(The Avalon source next cited the 4th Clause of the 7th Section, which did not make sense. Im convinced the 4th Section of the 7th Article was intended.) Their submission, "Nor shall any regulation of commerce or revenue give preference to the ports of one State over those of another, or oblige vessels bound to or from any State to enter, clear or pay duties in another and all tonnage, duties, imposts & excises laid by the Legislature shall be uniform throughout the U. S," was tabled.
Next, by a 9-1 vote, "the supreme Court shall have appellate jurisdiction," in order to avoid confusion, was inserted in place of, "it shall be appellate" in Article XI Section 3.
Article XI Section 4, The trial of all criminal offences except in cases of impeachments shall be in the State where they shall be committed; and shall be by Jury, was struck and replaced with,
"The trial of all crimes (except in cases of impeachment) shall be by jury, and such trial shall be held in the State where the said crimes shall have been committed; but when not committed within any State, then the trial shall be at such place or places as the Legislature may direct."
Charles Pinckney (SC) motioned to protect Habeas Corpus with, that it should not be suspended but on the most urgent occasions, & then only for a limited time, not exceeding twelve months."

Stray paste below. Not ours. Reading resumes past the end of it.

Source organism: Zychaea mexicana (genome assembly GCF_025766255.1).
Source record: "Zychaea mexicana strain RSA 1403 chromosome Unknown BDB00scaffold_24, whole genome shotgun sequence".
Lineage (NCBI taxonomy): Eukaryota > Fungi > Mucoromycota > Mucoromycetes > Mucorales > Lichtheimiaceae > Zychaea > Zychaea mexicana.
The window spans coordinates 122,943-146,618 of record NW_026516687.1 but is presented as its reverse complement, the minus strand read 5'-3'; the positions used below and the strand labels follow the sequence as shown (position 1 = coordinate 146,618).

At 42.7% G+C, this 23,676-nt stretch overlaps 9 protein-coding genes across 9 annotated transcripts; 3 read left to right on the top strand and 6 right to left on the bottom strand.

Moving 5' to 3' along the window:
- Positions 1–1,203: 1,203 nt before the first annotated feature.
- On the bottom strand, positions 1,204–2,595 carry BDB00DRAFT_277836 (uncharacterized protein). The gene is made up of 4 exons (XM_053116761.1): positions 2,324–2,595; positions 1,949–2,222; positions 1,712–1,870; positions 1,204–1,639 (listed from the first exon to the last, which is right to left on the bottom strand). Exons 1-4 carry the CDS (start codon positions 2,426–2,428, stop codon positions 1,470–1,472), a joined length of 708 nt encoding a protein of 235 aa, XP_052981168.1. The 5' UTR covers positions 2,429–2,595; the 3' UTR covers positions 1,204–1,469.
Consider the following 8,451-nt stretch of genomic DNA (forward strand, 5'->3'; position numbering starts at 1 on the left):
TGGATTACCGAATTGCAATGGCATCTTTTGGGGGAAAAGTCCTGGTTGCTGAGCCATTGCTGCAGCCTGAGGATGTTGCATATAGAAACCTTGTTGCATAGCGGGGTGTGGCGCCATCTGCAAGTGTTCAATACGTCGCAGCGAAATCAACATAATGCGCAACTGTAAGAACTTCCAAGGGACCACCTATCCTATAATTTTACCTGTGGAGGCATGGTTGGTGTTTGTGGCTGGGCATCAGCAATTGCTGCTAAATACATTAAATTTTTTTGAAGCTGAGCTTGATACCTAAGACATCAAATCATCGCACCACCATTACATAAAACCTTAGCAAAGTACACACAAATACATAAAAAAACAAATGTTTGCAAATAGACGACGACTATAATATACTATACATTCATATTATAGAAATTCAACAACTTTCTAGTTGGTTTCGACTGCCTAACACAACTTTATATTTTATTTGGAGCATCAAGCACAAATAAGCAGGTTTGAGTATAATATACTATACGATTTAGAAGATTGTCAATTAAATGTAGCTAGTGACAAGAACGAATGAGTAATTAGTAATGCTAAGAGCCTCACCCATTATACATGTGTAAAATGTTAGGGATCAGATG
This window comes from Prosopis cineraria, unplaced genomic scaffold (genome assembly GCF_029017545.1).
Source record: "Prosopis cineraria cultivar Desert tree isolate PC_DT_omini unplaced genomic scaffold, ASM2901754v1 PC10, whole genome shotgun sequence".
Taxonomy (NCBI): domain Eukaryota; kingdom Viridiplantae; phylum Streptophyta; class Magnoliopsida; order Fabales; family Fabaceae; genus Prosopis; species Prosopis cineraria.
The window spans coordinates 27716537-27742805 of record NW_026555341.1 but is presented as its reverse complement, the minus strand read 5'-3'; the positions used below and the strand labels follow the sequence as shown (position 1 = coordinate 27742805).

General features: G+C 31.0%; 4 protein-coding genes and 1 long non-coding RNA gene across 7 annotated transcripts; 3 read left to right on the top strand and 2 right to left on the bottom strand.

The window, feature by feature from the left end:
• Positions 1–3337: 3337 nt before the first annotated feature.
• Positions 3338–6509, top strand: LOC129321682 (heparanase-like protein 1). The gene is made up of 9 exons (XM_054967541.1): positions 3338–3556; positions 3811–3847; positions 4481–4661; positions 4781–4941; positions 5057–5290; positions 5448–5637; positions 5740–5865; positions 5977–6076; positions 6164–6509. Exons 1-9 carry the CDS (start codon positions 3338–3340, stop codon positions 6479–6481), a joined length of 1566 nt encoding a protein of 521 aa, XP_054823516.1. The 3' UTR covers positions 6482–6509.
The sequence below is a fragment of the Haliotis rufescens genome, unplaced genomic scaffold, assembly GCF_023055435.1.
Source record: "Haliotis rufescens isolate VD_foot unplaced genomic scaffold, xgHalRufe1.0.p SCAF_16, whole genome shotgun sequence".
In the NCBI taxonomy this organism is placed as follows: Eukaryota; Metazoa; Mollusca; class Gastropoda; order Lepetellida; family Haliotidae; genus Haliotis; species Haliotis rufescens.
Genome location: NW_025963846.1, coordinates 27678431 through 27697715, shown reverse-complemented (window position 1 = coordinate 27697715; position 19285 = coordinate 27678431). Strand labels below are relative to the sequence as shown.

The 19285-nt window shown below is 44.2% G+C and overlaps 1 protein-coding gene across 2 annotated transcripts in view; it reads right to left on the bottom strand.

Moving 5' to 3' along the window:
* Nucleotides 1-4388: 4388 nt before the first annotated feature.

John Rutlidge (SC) would declare Habeas Corpus inviolable.
Governeur Morris (PA) motioned, "The privilege of the writ of Habeas Corpus shall not be suspended; unless where in cases of Rebellion or invasion the public safety may require it."
James Wilson (PA) questioned the necessity of the Clause; Judges had discretion as it was.
Mr. Morris motion passed 7-3.
Article XI Section 5 passed without opposition. Judgment, in cases of Impeachment, shall not extend further than to removal from office, and disqualification to hold and enjoy any office of honour, trust or profit, under the United States. But the party convicted shall, nevertheless be liable and subject to indictment, trial, judgment and punishment according to law. (Why was Alcee Hastings allowed to sit in Congress after impeachment and conviction for taking bribes as a judge?)
Article XII was next. No State shall coin money; nor grant letters of marque and reprisal; nor enter into any Treaty, alliance, or confederation; nor grant any title of Nobility.
James Wilson (PA) and Roger Sherman (CN) motioned to insert, "nor emit bills of credit, nor make any thing but gold & silver coin a tender in payment of debts," after coin money. The purpose was to remove any doubt (as to our Framers loathing of anything other than silver or gold tender and paper money.)
(I ask Freepers to explain how we ended up with a fiat currency.)
(As the following illustrates, there will always be calls for fiat money)
Nathaniel Gorham (MA) thought the wording in Article XIII sufficient to achieve the purpose without inciting paper money supporters.
Roger Sherman (CN) thought the current crisis perfect for the abolition of paper money. If there was a loophole, paper money people would certainly get their supporters elected to exploit it.
The question was divided. On the first, nor emit bills of credit, passed 8-1-1.
The remainder of Mr. Shermans and Mr. Wilsons motion passed without opposition.
Rufus King (MA) (I suppose, wished to add this to Article XIII, the list of No State shall) wished to prohibit States from interference with private contracts.
Governeur Morris (PA) thought Mr. King went too far and gave his reasons for opposition.